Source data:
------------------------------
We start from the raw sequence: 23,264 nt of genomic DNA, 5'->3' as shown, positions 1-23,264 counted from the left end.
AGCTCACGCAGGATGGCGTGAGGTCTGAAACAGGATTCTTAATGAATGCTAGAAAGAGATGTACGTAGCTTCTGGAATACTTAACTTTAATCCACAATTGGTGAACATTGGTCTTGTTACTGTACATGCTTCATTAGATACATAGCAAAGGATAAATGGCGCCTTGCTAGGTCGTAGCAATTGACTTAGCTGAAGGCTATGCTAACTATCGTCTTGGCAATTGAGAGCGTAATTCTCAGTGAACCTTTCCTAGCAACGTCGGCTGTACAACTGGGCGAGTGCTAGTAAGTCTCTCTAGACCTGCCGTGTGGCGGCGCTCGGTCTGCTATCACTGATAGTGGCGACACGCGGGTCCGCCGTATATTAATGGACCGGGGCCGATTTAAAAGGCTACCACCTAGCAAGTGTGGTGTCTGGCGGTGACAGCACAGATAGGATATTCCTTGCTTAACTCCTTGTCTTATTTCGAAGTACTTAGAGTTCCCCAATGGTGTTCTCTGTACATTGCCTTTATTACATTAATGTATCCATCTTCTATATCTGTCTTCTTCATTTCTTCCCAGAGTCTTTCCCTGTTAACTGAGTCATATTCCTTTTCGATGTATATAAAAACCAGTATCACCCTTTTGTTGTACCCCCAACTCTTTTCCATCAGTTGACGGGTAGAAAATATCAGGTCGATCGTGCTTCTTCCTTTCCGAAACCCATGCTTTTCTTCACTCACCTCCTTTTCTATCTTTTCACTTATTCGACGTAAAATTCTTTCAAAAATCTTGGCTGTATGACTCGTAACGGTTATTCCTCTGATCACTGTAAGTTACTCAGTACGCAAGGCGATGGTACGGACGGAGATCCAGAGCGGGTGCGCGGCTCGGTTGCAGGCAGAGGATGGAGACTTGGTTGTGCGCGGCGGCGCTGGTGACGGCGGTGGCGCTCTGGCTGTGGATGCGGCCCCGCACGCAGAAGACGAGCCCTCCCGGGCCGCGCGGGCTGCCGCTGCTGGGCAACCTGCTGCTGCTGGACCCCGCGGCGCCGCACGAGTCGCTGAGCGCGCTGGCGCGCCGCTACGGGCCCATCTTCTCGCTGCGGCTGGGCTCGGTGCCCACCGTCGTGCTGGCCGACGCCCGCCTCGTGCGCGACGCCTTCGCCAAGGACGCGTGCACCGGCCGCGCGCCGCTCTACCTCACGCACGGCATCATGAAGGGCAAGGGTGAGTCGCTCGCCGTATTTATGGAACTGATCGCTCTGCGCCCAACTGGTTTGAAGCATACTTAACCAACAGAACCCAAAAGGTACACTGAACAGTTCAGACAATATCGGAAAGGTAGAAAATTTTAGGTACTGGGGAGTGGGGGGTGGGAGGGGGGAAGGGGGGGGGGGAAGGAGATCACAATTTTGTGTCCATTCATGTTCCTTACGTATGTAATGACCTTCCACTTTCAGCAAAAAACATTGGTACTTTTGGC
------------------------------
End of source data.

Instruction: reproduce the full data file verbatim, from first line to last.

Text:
We start from the raw sequence: 23,264 nt of genomic DNA, 5'->3' as shown, positions 1-23,264 counted from the left end.
AGCTCACGCAGGATGGCGTGAGGTCTGAAACAGGATTCTTAATGAATGCTAGAAAGAGATGTACGTAGCTTCTGGAATACTTAACTTTAATCCACAATTGGTGAACATTGGTCTTGTTACTGTACATGCTTCATTAGATACATAGCAAAGGATAAATGGCGCCTTGCTAGGTCGTAGCAATTGACTTAGCTGAAGGCTATGCTAACTATCGTCTTGGCAATTGAGAGCGTAATTCTCAGTGAACCTTTCCTAGCAACGTCGGCTGTACAACTGGGCGAGTGCTAGTAAGTCTCTCTAGACCTGCCGTGTGGCGGCGCTCGGTCTGCTATCACTGATAGTGGCGACACGCGGGTCCGCCGTATATTAATGGACCGGGGCCGATTTAAAAGGCTACCACCTAGCAAGTGTGGTGTCTGGCGGTGACAGCACAGATAGGATATTCCTTGCTTAACTCCTTGTCTTATTTCGAAGTACTTAGAGTTCCCCAATGGTGTTCTCTGTACATTGCCTTTATTACATTAATGTATCCATCTTCTATATCTGTCTTCTTCATTTCTTCCCAGAGTCTTTCCCTGTTAACTGAGTCATATTCCTTTTCGATGTATATAAAAACCAGTATCACCCTTTTGTTGTACCCCCAACTCTTTTCCATCAGTTGACGGGTAGAAAATATCAGGTCGATCGTGCTTCTTCCTTTCCGAAACCCATGCTTTTCTTCACTCACCTCCTTTTCTATCTTTTCACTTATTCGACGTAAAATTCTTTCAAAAATCTTGGCTGTATGACTCGTAACGGTTATTCCTCTGATCACTGTAAGTTACTCAGTACGCAAGGCGATGGTACGGACGGAGATCCAGAGCGGGTGCGCGGCTCGGTTGCAGGCAGAGGATGGAGACTTGGTTGTGCGCGGCGGCGCTGGTGACGGCGGTGGCGCTCTGGCTGTGGATGCGGCCCCGCACGCAGAAGACGAGCCCTCCCGGGCCGCGCGGGCTGCCGCTGCTGGGCAACCTGCTGCTGCTGGACCCCGCGGCGCCGCACGAGTCGCTGAGCGCGCTGGCGCGCCGCTACGGGCCCATCTTCTCGCTGCGGCTGGGCTCGGTGCCCACCGTCGTGCTGGCCGACGCCCGCCTCGTGCGCGACGCCTTCGCCAAGGACGCGTGCACCGGCCGCGCGCCGCTCTACCTCACGCACGGCATCATGAAGGGCAAGGGTGAGTCGCTCGCCGTATTTATGGAACTGATCGCTCTGCGCCCAACTGGTTTGAAGCATACTTAACCAACAGAACCCAAAAGGTACACTGAACAGTTCAGACAATATCGGAAAGGTAGAAAATTTTAGGTACTGGGGAGTGGGGGGTGGGAGGGGGGAAGGGGGGGGGGGAAGGAGATCACAATTTTGTGTCCATTCATGTTCCTTACGTATGTAATGACCTTCCACTTTCAGCAAAAAACATTGGTACTTTTGGC